FBI Special Agent Vanessa Tibbits wrote in the complaint, “I have learned that Coll stuck his head in the doctor’s office doorway, and asked whether the doctor on staff could see Spear. The doctor responded that he could see Spear later in the morning, but not right then, and waved to Spear, who was standing in the hallway.”
Then, other guards say, another verbal altercation ensued between Coll and Spear, and “Coll and Spear began jabbing at each other, with Coll punching Spear in the face.” One of the guards said he never saw Spear strike Coll. A guard says inmates were watching the guards restrain Spear and were yelling, “they’re going to kill him!”
Anthony Torres said he and Taylor restrained Spear, with Torres holding his hands behind his back while sitting on top of him. Torres told the FBI that Coll “became irate, stood up and yelled ‘motherf**cker!’ and reared his foot back. Coll proceeded to kick Spear in the head, an pulled his foot back to do it again.” Torres said he yelled “No!” or “Don’t,’ and tried to block Coll’s foot with his hand. He kicked Torres in the wrist, and then “undeterred,” kicked Spear two more times, Torres said.
Spear was handcuffed, but seemed to have stopped breathing, according to the report. Medical staff tried to revive him, but were not successful and he was pronounced dead at the jail.
3. The Guards Covered Up the Beating, the FBI Claims
According to the complaint, Coll, Taylor and others conspired to cover up the assault to make it seem like the use of force against Spear was warranted, and the death was accidental or caused by Spear himself.
They falsely reported that Spear had attacked Coll with a cane, and lied in the report about Coll kicking Spear in the head while restrained, the FBI says.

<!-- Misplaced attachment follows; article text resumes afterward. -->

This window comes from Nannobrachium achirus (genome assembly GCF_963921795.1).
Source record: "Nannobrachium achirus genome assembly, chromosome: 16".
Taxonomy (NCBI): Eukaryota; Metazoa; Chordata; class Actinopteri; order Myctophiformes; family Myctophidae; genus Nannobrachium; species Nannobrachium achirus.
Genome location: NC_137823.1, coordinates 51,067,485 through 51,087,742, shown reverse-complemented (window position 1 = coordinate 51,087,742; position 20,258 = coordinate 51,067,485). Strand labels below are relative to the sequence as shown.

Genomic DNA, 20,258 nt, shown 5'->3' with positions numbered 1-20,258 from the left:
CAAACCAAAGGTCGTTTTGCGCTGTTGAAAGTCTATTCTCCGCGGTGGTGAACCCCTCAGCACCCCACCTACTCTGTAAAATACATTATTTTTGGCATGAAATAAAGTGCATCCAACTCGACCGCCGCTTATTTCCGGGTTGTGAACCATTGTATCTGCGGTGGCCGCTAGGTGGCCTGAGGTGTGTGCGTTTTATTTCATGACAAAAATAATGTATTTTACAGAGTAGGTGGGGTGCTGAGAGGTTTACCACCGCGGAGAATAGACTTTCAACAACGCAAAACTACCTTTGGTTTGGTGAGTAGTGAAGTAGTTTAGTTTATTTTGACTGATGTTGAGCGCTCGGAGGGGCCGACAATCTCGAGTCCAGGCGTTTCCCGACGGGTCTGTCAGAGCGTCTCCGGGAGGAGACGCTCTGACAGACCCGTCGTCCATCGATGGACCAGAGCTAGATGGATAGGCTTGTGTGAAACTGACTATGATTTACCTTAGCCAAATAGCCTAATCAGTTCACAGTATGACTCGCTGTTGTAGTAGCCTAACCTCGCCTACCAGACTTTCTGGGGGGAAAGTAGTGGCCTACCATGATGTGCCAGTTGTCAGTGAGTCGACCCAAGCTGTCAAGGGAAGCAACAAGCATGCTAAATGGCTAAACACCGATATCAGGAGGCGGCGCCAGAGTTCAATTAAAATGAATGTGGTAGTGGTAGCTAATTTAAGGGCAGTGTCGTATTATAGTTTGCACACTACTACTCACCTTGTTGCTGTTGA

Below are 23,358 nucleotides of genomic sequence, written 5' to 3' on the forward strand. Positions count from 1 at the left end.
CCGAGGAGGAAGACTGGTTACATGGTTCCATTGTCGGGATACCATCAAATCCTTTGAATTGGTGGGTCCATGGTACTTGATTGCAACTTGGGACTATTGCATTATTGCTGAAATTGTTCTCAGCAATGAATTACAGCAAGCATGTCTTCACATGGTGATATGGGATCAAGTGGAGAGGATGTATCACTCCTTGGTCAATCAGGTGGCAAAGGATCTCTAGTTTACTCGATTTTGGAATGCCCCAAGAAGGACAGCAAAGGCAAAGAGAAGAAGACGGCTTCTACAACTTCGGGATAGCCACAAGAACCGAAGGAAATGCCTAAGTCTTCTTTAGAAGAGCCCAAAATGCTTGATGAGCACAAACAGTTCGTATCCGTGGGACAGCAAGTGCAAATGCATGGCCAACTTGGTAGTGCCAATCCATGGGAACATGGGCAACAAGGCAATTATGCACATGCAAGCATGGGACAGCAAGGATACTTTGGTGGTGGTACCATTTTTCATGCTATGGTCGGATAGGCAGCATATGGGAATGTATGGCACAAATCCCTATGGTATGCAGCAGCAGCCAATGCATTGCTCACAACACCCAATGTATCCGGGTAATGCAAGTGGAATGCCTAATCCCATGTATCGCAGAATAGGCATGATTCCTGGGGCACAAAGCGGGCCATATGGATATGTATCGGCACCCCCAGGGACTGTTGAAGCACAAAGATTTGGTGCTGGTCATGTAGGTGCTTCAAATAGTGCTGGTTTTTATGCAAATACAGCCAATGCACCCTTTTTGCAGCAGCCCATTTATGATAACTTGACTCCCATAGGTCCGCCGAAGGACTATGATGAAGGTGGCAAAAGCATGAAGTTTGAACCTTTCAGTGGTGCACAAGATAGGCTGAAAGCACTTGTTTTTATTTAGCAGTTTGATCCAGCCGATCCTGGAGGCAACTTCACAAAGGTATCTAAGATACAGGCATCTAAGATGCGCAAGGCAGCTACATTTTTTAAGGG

Taylor asked the other guards to omit the fact that he was involved in the incident, and did not fill out a use of force report, according to the complaint, and the other officers didn’t include him in their reports.
According to the complaint, Coll, Taylor and the other guards “repeatedly lied about the assault as agreed, including in official use of force reports that union representatives stressed had to be ‘consistent.’ They continued their lies in statements to Department of Correction staff and investigators, state and federal prosecutors, and before state and federal grand juries.”
The FBI alleges the cover up began immediately after the assault, when the “probe team” arrived to investigate, along with prison officials. Coll told the probe team’s captain and assistant deputy wardens that Spear had swung a cane at Coll, striking him in his stomach. Torres confirmed that’s what happened, despite knowing Spear had not swung a cane at Coll. He never mentioned to the prison officials and investigators that Coll had kicked Spear in the head, the FBI says.
The guards then sat together while the investigation began. Taylor came into the room and asked to be left out of the reports, saying “I was never here,” and the others agreed to that.
Union officials then arrived and took the guards to an in-house clinic, where they told the officers the importance of “being consistent” on their use of force reports, the FBI claims. The union representatives and the guards then went to a local pizza parlor to have dinner. On the way back to Rikers, Coll called Spear “an asshole,” when he knew Spear had died.
4. Coll Began Working as a Corrections Officer in 2002
According to the complaint, Coll started working as a corrections officer in 2002. On the night of the alleged assault, the FBI says Coll was working his regular post in the North Infirmary Command. He was assigned to the “A-Post,” the FBI says, which meant he was “responsible for manning the control center, or the bubble.”
Coll is no longer working as a guard at Rikers. The 45-year-old Smithtown, New York, resident was charged with deprivation of rights under the color of law, filing a false report, obstruction of justice, conspiracy to obstruct justice and conspiracy to file false forms. Taylor was additionally charged with obstruction of justice by lying to a federal grand jury.
5. Taylor Had Been a Guard for Only 8 Months Before the Assault
Taylor was hired as a corrections officer in April 2012. He was working as the “meal replacement officer” in the North Infirmary Command, meaning he relieved other officers when they took their breaks, according to the complaint.
He is still a corrections officer at Rikers. Taylor, 31, of Brentwood, New York, was charged with conspiracy to obstruct justice, conspiracy to file false forms and obstruction of justice by lying to a federal grand jury.